Friday, May 12, 2017

When Mother's Day Hurts

I believe there is a certain amount of pain and regret associated with Mother’s Day for most of us. Our very existence proves a mother was involved.  And every single one of those mothers, steeped in imperfection, at times had the potential to affect hurt, anger, and resentment in us.

As women, that mixed bag of experience or lack thereof, is the tool bag we take with us as we navigate the waters of our own lives.  We are faced with a conundrum. Somewhere out there is this unwritten standard of motherhood perfection  And our glaring imperfections, and those of our mothers and grandmothers stand in stark contrast to that elusive model-- a constant nagging reminder of what we should be and aren’t.

My mother was born the fourth of six daughters to a German father and a Czech immigrant mother named Stella almost eight decades ago.  When she was only three her parents divorced, leaving the girls, the youngest still an infant, to be raised by a physically and emotionally absent father and a string of hired housekeepers.

It’s not that her mom didn’t want to raise her six daughters--she was never given the opportunity.  Forbidden to even visit her girls she suffered a complete emotional breakdown and spent her remaining years in a nursing home.  

Among the very few memories Mom had of Stella was the day Mom came home from first grade and saw a strange woman in her living room who refused to leave. “That’s your mother,” she was told. There was arguing, and a housekeeper proclaiming that the visitor did not have to leave until she was able to have dinner with her girls. Mom vaguely remembers being questioned at the age of three, prompted earlier to recite the phrase, “I want to live with my father.”  The other memory was when she and her sisters as teenagers arranged a secret excursion to visit Stella in the nursing home. Knowing they were breaking all of the established rules, they snuck out and drove to the facility, secretly hoping beyond all hope that the reunion would be full of hugs, tears, and words spoken they had longed to hear for almost fifteen years. Stella, bereft of all emotion, politely answered their questions as she would have any other stranger’s. The emotional breakdown was apparently complete.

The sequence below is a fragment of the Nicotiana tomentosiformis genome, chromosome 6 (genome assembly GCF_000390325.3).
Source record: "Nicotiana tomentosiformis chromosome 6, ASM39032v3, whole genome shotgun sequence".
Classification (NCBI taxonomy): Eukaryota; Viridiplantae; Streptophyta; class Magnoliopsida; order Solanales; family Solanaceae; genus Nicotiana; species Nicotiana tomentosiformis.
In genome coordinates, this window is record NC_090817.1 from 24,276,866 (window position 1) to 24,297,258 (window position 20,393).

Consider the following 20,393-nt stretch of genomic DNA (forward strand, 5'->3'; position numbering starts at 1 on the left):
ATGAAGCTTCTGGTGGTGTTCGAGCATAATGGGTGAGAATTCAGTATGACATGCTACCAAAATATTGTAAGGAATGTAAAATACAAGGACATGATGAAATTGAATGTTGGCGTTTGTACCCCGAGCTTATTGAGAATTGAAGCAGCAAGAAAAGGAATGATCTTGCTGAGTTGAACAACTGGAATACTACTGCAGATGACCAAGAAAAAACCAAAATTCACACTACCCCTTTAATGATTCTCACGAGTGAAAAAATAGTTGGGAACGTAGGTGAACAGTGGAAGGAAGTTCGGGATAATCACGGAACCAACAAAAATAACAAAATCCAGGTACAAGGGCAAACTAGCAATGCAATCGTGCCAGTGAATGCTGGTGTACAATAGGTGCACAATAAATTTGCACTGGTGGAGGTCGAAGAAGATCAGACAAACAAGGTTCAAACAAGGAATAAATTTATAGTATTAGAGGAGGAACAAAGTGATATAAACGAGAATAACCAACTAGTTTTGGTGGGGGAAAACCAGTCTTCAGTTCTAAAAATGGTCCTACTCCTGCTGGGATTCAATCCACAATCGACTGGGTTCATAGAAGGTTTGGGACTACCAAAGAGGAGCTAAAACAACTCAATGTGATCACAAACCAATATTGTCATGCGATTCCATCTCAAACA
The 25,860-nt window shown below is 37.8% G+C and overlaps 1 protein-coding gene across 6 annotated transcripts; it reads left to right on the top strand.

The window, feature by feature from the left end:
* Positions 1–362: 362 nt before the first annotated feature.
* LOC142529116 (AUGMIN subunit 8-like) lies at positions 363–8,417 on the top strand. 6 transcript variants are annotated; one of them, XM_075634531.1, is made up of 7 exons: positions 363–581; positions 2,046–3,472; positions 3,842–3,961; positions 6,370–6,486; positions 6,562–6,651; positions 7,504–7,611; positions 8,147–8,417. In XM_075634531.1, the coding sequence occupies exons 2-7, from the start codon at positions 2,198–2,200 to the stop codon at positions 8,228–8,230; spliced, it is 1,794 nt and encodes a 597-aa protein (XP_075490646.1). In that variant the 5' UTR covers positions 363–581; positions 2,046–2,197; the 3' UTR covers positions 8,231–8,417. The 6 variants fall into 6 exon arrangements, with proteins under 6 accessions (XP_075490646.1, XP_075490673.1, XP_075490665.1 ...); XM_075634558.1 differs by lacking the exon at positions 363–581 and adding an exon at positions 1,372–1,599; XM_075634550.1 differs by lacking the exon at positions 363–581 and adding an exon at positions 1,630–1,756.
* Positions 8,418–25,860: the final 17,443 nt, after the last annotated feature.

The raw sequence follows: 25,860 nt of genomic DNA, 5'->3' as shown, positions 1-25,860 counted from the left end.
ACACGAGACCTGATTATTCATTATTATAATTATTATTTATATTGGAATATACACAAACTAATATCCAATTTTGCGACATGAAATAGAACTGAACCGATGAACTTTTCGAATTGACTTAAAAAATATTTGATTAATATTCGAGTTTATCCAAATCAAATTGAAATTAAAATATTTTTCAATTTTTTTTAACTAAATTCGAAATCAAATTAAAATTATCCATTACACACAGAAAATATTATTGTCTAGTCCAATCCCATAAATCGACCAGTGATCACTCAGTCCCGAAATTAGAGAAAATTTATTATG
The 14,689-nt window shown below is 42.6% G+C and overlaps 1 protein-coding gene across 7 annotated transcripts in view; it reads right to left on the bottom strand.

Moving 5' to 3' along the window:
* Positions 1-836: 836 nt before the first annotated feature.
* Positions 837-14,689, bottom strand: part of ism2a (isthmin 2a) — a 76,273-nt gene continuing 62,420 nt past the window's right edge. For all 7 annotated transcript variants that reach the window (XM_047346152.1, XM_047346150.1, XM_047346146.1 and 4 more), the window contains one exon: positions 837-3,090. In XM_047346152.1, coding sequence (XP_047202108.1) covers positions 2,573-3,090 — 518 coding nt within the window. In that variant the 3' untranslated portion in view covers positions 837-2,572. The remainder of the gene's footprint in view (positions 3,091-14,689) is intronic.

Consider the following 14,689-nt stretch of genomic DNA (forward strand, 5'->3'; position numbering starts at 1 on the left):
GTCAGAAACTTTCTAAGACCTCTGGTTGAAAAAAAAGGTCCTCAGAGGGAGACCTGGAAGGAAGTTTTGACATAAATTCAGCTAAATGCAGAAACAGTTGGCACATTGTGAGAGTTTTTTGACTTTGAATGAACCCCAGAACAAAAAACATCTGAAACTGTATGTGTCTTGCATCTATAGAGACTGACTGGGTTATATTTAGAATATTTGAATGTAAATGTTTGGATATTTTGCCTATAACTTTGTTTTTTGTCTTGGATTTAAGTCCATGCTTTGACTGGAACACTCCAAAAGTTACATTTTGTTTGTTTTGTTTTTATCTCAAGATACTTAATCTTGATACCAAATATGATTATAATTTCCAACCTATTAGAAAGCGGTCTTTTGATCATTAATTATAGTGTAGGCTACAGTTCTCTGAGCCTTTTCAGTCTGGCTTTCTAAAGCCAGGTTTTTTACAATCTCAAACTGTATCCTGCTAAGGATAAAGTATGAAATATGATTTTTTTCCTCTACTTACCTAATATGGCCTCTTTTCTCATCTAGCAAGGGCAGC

My mom was able to reconnect with her mother’s family a few years ago at Stella's funeral. Given documents of her family history, wedding photos, and naturalization documents, the sisters were able to connect a few dots of the history so long hidden from them. Mom and her sisters found comfort in the fact that a photo of the six daughters, now grown with families of their own, taken together at a reunion at a nearby restaurant  had been displayed proudly by Stella’s bed her last few years on earth.

She had remembered.

Although she hadn’t been able to express it to her daughters on the day of their visit, her connection to them remained underneath the huge wall of a scarred and fractured spirit. She really had loved them.

We often hurt those we love most.  Our capacity to love is proportional only to our capacity to be hurt. With love comes risk.   

I remember a summer day ten years ago, pacing up and down my driveway, choking back sobs as tears streamed down my face.  Three of my oldest children were overseas on several month-long missions trips, two in Africa and one in Macedonia,  Overwhelmed with the emotions of the moment, I thought about how privileged I was to have had the opportunity to love so deeply that missing them caused that much pain. I was blessed to be able to hurt that much.

Today, having packed lunches, pouring milk into cereal bowls, and saying goodbyes as my youngest venture off to school, I face the challenges of owning a business and balancing all of my spinning plates.  And I think of those I know and love that are struggling during this time of year.